Samba CVE-2017-7494 Remote Code Execution Vulnerability

A 7-year-old Critical Remote Code Execution vulnerability has been found in Samba networking software that could allow a remote attacker to take control of an affected Linux and Unix machines. Samba is the defacto standard for providing Windows-based file and print services on Unix and Linux systems. Many systems run Samba and it is usually installed by default on many Linux systems. It is also possible that some users are running Samba without realizing it. It is the Samba that makes it possible for Unix and Linux systems to share files the same way Windows does.

CVE-2017-7494 was assigned to a newly discovered remote code execution vulnerability in Samba and it affects all versions of Samba from 3.5.0 onwards. The flaw is due to Samba loading shared modules from any path in the system leading to RCE.

An attacker could use Samba’s arbitrary module loading vulnerability to upload a shared library to a writable share and then cause the server to load and execute malicious code. This vulnerability is very easy to exploit. It can be reliably exploited with just one line of code to execute malicious code, as long as following conditions are met,
(a) make file- and printer-sharing port 445 reachable on the Internet,
(b) configure shared files to have write privileges, and
(c) use known or guessable server paths for those files.

If the above-mentioned conditions are satisfied, remote attackers can upload any file with the malicious code and cause the server to execute it with possibly root privileges depending on the vulnerable platform.

Since Samba is the SMB protocol implemented on Linux and UNIX systems, some researchers believe it is “Linux version of EternalBlue,” used by the WannaCry ransomware. Also, the ease of exploiting this vulnerability, just one line of code to execute malicious code on the affected system makes it more adverse.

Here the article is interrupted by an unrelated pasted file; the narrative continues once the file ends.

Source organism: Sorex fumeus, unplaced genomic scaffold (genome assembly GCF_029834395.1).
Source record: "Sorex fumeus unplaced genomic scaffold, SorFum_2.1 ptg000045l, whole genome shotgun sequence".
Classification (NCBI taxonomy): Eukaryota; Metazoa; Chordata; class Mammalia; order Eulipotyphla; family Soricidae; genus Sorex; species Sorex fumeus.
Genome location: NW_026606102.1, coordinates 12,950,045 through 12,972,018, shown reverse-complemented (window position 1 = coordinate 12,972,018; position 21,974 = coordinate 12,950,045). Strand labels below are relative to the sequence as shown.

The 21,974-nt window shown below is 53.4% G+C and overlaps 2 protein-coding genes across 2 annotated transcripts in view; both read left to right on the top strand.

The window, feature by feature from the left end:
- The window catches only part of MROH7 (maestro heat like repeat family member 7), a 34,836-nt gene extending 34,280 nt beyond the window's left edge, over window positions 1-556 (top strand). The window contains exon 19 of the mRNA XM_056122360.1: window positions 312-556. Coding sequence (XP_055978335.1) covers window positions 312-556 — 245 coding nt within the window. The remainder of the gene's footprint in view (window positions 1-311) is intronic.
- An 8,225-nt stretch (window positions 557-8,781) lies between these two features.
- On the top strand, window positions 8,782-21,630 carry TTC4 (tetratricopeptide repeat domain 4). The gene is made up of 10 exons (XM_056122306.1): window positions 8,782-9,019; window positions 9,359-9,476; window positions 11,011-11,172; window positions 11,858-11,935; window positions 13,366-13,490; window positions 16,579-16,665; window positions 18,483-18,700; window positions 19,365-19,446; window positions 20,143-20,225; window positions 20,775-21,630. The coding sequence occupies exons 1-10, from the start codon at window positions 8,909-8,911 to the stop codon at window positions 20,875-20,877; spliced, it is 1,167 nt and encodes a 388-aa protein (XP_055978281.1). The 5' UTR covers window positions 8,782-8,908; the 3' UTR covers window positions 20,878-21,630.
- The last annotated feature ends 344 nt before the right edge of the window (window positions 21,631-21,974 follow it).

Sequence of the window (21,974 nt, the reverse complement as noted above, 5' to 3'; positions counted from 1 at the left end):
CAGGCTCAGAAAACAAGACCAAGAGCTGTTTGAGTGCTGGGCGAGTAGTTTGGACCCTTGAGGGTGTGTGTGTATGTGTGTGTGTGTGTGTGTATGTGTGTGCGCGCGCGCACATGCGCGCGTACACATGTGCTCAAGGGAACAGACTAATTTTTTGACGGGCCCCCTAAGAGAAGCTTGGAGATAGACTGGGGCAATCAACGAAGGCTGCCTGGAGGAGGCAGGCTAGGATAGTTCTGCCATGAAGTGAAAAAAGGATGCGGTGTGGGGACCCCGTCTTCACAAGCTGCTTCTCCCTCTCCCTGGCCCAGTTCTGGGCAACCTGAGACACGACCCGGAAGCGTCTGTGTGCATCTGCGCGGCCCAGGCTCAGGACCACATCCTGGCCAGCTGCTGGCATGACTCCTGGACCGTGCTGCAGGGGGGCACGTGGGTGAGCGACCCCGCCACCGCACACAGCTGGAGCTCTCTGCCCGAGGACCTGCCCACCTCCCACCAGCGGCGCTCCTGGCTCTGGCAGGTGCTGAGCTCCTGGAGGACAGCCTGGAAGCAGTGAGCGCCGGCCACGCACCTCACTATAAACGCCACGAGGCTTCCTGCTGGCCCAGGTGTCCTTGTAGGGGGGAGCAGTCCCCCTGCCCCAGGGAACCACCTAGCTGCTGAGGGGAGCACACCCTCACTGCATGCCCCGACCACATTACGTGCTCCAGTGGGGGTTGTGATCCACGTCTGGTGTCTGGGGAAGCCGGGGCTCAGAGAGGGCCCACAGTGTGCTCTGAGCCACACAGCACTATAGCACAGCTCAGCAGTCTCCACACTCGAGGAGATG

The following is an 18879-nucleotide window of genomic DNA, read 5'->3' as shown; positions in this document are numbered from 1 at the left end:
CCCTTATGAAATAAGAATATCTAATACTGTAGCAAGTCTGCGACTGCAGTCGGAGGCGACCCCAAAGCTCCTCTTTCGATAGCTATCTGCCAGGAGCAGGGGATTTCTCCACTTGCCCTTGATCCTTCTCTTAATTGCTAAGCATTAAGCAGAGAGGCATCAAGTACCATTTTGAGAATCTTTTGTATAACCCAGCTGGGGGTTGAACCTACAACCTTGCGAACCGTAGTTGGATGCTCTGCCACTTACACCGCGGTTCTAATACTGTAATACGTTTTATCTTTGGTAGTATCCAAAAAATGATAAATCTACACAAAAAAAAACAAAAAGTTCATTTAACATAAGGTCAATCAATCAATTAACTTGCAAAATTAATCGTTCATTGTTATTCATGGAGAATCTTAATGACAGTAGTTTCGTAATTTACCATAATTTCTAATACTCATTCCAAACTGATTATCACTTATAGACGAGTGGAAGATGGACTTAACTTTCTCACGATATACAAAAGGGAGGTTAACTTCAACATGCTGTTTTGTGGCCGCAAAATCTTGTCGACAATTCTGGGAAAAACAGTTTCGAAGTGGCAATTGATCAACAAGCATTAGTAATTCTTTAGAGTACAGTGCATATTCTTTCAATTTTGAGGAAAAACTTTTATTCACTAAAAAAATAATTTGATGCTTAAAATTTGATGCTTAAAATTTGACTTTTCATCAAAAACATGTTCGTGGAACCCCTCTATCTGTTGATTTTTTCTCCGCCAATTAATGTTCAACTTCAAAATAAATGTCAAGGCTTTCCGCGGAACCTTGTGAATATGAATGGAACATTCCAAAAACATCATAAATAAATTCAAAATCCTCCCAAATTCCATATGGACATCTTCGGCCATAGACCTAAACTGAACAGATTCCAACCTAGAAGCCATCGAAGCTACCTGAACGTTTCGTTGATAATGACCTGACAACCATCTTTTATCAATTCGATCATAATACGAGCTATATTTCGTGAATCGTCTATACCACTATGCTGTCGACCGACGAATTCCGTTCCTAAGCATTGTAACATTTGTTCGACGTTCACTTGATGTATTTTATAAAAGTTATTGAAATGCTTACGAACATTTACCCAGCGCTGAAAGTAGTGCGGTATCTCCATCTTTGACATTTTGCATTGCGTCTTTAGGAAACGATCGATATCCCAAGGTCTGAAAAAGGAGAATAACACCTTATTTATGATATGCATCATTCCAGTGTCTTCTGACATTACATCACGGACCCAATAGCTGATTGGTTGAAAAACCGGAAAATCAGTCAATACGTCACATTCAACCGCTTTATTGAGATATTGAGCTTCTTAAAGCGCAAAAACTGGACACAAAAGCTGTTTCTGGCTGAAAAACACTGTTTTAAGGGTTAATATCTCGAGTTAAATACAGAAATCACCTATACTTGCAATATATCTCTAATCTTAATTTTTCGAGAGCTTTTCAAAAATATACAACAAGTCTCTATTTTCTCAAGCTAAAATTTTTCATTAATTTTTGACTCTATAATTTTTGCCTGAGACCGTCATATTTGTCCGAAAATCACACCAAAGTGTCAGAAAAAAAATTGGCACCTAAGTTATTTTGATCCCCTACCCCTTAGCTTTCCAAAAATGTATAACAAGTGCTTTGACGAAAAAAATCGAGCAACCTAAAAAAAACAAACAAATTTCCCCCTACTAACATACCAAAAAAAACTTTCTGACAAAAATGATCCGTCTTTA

Is CVE-2017-7494 successor to WannaCry?

This Samba vulnerability is not as much capable as WannaCry. Samba isn’t as widely used as Microsoft’s implementation of SMB. Also, it’s a client-to-server attack that depends on additional clients to interact with the server. It’s not as easy to carry out an attack on this vulnerability as it was with WannaCry which was a client-to-client attack. Another key difference here is the absence of any equivalent to DoublePulsar-backdoor which made capitalizing on the Windows flaw easy for WannaCry.

Nothing to Worry?

Risks exist as there are other potential attack scenarios that wouldn’t require the victim to be exposed on the Internet. If a malicious spam message successfully compromises a single computer on any network, it could use this Samba flaw to spread virally to other computers. It could quickly infect large numbers of machines. Researchers believe vulnerability could also open home networks with network-attached storage devices to attacks as well.

Who is affected?

As per researchers with security firm Rapid7, more than 110,000 devices are exposed on the Internet which appears to run vulnerable versions of Samba while as 92,500 of them appear to run unsupported versions of Samba for which no patch is available. All latest versions of Samba are affected by this bug, including Samba versions 4.6.x prior to 4.6.4, 4.5.x prior to 4.5.10 and 3.5.0 through 4.4.13.


The vulnerability has been patched in the latest versions of Samba, 4.6.4, 4.5.10 and 4.4.14. Also, patches for older and unsupported versions of Samba have been released by Samba maintainers and are available here.


Although if it’s not possible to upgrade to the latest versions of Samba immediately, a workaround is also available. As a workaround any of the followings can be employed:

  • SELinux is available on most Linux flavors and enabled by default, configure SELinux not to load modules from outside of samba’s module directories and therefore blocks the exploit.
  • Mount the filesystem which is used by samba for its writable share using “noexec” option.
  • Adding the following line to Samba configuration file smb.conf, which will prevent clients from fully accessing some network machines, as well as disable some expected functions for connected Windows systems.
                       nt pipe support = no
    This prevents clients from accessing any named pipe endpoints, also this change can disable some expected functionality for Windows clients.

All these updates can be easily remediated through SecPod Saner. Install Saner to detect and remediate these type of threats and stay secure.

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